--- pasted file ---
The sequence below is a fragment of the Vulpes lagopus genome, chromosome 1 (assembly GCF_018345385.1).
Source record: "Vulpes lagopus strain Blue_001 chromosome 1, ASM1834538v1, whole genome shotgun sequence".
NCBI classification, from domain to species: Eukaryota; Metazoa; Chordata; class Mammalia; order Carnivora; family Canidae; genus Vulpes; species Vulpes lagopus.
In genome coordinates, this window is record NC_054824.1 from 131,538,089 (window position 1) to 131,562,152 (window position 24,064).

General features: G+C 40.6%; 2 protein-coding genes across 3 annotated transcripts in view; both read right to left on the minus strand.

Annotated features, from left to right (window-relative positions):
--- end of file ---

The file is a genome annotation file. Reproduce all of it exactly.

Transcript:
The sequence below is a fragment of the Vulpes lagopus genome, chromosome 1 (assembly GCF_018345385.1).
Source record: "Vulpes lagopus strain Blue_001 chromosome 1, ASM1834538v1, whole genome shotgun sequence".
NCBI classification, from domain to species: Eukaryota; Metazoa; Chordata; class Mammalia; order Carnivora; family Canidae; genus Vulpes; species Vulpes lagopus.
In genome coordinates, this window is record NC_054824.1 from 131,538,089 (window position 1) to 131,562,152 (window position 24,064).

General features: G+C 40.6%; 2 protein-coding genes across 3 annotated transcripts in view; both read right to left on the minus strand.

Annotated features, from left to right (window-relative positions):